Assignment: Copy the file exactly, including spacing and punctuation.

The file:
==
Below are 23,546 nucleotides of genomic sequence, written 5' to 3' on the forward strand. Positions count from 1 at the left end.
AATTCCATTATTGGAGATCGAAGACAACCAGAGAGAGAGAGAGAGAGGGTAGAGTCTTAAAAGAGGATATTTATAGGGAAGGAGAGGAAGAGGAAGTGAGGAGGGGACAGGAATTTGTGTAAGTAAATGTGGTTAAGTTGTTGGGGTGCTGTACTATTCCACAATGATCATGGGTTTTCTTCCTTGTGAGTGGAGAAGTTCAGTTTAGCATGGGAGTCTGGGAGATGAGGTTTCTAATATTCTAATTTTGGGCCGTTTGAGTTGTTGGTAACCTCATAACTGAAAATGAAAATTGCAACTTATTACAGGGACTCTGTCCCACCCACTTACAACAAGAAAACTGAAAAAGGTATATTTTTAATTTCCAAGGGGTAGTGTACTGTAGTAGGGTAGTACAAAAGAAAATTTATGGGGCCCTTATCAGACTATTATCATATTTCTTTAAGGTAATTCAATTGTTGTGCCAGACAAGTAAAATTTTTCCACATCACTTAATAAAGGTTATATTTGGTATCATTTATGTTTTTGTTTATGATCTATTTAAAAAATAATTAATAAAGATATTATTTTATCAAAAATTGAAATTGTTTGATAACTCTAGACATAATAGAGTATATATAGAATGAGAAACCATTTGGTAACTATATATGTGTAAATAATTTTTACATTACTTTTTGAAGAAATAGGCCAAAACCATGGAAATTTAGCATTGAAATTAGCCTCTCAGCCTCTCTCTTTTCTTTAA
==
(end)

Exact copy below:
Below are 23,546 nucleotides of genomic sequence, written 5' to 3' on the forward strand. Positions count from 1 at the left end.
AATTCCATTATTGGAGATCGAAGACAACCAGAGAGAGAGAGAGAGAGGGTAGAGTCTTAAAAGAGGATATTTATAGGGAAGGAGAGGAAGAGGAAGTGAGGAGGGGACAGGAATTTGTGTAAGTAAATGTGGTTAAGTTGTTGGGGTGCTGTACTATTCCACAATGATCATGGGTTTTCTTCCTTGTGAGTGGAGAAGTTCAGTTTAGCATGGGAGTCTGGGAGATGAGGTTTCTAATATTCTAATTTTGGGCCGTTTGAGTTGTTGGTAACCTCATAACTGAAAATGAAAATTGCAACTTATTACAGGGACTCTGTCCCACCCACTTACAACAAGAAAACTGAAAAAGGTATATTTTTAATTTCCAAGGGGTAGTGTACTGTAGTAGGGTAGTACAAAAGAAAATTTATGGGGCCCTTATCAGACTATTATCATATTTCTTTAAGGTAATTCAATTGTTGTGCCAGACAAGTAAAATTTTTCCACATCACTTAATAAAGGTTATATTTGGTATCATTTATGTTTTTGTTTATGATCTATTTAAAAAATAATTAATAAAGATATTATTTTATCAAAAATTGAAATTGTTTGATAACTCTAGACATAATAGAGTATATATAGAATGAGAAACCATTTGGTAACTATATATGTGTAAATAATTTTTACATTACTTTTTGAAGAAATAGGCCAAAACCATGGAAATTTAGCATTGAAATTAGCCTCTCAGCCTCTCTCTTTTCTTTAA